Table of Contents

This page provides a tutorial on rendering large images with V-Ray.


Rendering very large images can be memory intensive as very large resolutions require more memory to be added to the scene's own memory needs. This tutorial explains how to set up V-Ray to render very large images directly to disk, optimizing memory efficiency. By writing the rendering image file directly to disk, the memory buffer is disabled, saving on overall memory use. This is very advantageous for machines with limited memory.

The Progressive sampler type is not supported for rendering out large images in this way.

Want to follow along but don’t have a license?

Download Free Trial

Setting Up to Render Large Images

  1. In the Common tab of the Render Setup dialog, set the 3ds Max output resolution to something small, like 100x100 pixels:

  2. Switch to the V-Ray tab and make sure that the V-Ray frame buffer is enabled.

  3. Turn off the Memory frame buffer option - this causes V-Ray to not allocate memory to hold the final image. Instead, it will be writing directly to disk.

  4. Turn off the option Get resolution from 3ds Max, and then set the desired resolution in the VFB, such as 30000 x 20000 shown below.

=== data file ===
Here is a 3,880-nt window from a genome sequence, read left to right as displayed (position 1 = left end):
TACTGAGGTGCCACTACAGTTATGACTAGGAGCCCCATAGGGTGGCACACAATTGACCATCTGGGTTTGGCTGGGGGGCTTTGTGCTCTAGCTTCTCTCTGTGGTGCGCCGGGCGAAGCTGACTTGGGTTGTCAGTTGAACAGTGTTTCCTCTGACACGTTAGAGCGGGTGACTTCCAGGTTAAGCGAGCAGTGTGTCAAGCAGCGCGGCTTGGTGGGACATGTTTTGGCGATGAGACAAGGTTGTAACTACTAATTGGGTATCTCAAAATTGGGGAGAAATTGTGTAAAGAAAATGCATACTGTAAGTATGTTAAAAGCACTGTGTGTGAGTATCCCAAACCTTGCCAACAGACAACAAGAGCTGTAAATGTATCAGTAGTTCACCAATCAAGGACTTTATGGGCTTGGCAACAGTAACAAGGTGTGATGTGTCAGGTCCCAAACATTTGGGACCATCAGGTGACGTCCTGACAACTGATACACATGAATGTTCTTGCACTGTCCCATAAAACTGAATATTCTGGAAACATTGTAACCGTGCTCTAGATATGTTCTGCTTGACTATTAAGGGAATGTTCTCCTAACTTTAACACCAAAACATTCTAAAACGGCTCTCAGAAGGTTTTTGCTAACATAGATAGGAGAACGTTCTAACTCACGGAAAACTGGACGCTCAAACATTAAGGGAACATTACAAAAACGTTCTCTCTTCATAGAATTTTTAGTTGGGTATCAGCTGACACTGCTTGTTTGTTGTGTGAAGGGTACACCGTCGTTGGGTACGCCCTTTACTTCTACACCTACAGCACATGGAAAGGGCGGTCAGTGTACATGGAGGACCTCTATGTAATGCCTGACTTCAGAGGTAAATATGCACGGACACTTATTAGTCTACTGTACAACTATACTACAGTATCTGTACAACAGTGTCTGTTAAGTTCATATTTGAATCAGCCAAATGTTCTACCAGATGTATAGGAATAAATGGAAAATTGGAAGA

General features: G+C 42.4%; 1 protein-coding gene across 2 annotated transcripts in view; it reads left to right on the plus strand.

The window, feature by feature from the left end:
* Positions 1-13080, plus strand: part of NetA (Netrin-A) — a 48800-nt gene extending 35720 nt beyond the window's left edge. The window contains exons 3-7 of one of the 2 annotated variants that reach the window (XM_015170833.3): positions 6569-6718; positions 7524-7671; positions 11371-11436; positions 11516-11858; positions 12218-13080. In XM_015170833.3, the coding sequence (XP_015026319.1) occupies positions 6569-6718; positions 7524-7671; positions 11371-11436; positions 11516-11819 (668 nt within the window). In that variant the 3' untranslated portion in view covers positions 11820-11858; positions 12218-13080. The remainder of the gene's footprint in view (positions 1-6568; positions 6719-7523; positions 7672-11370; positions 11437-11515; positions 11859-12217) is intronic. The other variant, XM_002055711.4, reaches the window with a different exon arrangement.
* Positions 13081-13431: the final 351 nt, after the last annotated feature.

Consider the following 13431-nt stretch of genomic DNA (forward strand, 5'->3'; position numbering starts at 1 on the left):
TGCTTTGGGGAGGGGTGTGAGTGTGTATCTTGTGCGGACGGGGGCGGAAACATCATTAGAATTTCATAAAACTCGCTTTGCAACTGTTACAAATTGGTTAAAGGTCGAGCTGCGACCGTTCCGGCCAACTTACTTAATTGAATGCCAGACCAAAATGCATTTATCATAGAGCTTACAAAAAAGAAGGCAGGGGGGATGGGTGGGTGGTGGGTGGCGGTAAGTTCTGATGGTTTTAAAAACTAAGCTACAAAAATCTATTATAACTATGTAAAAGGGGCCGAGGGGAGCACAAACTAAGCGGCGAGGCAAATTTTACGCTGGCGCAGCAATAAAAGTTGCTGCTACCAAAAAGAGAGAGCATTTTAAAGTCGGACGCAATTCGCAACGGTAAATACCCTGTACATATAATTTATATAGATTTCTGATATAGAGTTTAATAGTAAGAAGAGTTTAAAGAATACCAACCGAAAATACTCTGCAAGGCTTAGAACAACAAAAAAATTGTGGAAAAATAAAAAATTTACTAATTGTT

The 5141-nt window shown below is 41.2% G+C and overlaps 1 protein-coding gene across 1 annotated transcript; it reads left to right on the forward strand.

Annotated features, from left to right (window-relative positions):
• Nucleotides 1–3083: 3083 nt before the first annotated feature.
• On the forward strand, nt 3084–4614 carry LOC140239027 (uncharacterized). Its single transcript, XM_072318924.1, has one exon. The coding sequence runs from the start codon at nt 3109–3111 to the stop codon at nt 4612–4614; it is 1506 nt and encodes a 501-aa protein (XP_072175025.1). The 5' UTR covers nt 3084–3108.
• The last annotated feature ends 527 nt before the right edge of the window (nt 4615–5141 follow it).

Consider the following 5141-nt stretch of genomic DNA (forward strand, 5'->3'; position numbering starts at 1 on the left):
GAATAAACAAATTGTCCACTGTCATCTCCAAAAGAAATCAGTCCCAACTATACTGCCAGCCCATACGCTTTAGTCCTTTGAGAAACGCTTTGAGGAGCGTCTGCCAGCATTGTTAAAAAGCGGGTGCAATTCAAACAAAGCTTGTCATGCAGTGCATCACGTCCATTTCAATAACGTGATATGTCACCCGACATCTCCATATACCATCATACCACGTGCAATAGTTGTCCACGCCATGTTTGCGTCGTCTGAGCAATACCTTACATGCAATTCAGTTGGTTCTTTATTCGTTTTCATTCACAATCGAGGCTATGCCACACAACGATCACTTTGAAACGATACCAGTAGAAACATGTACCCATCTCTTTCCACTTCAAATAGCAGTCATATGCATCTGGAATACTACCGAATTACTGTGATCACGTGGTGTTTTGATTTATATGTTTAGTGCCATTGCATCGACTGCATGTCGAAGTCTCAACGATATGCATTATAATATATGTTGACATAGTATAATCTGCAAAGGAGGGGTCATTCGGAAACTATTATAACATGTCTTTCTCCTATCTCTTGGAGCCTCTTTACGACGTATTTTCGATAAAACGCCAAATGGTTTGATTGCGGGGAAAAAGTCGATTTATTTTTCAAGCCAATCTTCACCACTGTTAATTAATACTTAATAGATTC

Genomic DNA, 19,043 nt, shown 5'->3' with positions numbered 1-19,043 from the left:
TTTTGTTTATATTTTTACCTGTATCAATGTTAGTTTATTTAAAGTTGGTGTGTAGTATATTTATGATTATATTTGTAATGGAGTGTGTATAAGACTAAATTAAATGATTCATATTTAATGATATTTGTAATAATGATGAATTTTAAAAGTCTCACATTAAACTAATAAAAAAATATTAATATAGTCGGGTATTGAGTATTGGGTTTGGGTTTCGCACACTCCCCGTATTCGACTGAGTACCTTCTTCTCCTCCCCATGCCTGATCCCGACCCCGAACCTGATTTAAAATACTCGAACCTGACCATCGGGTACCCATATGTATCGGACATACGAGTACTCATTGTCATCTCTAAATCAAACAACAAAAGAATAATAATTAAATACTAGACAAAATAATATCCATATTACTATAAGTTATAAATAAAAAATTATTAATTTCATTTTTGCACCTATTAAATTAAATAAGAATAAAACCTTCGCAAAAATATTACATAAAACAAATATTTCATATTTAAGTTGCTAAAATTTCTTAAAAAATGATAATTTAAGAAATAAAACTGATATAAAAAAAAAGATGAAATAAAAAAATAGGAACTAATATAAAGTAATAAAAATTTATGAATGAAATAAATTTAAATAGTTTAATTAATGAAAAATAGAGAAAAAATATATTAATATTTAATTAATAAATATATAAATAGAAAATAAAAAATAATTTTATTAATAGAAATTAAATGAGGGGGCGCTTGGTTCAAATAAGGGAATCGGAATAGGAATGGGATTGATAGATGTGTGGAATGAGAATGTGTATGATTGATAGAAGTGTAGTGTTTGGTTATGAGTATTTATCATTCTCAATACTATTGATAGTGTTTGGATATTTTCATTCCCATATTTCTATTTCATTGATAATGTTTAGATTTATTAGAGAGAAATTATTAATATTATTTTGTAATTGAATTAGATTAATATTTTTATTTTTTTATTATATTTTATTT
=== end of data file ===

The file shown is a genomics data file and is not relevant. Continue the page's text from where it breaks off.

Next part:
5. Turn on the V-Ray raw image file option, and select a .vrimg or OpenEXR file output file name, as shown above. You are also able to select a Multi-Channel OpenEXR as the output format. Note that if you choose an OpenEXR file, it will be a tiled file and not scanline-based, because Memory frame buffer is off. However, OpenEXR files do support multi-channel output when the Memory frame buffer is turned off.

  6. Optionally, turn on the Generate preview option so that V-Ray can generate a small resolution preview of the final result.

  7.  In the Image sampler rollout, switch the Image sampler Type to Bucket as shown below.

  8. Render the image.

  9. If you rendered to a .vrimg file, you can use the VRImg to OpenEXR tool to convert the file to a scanline-based OpenEXR file.

    Due to increasing the resolution of the rendered image, you may find that the render settings may need to be revised to keep the render noise free due to the large size.

Was this helpful?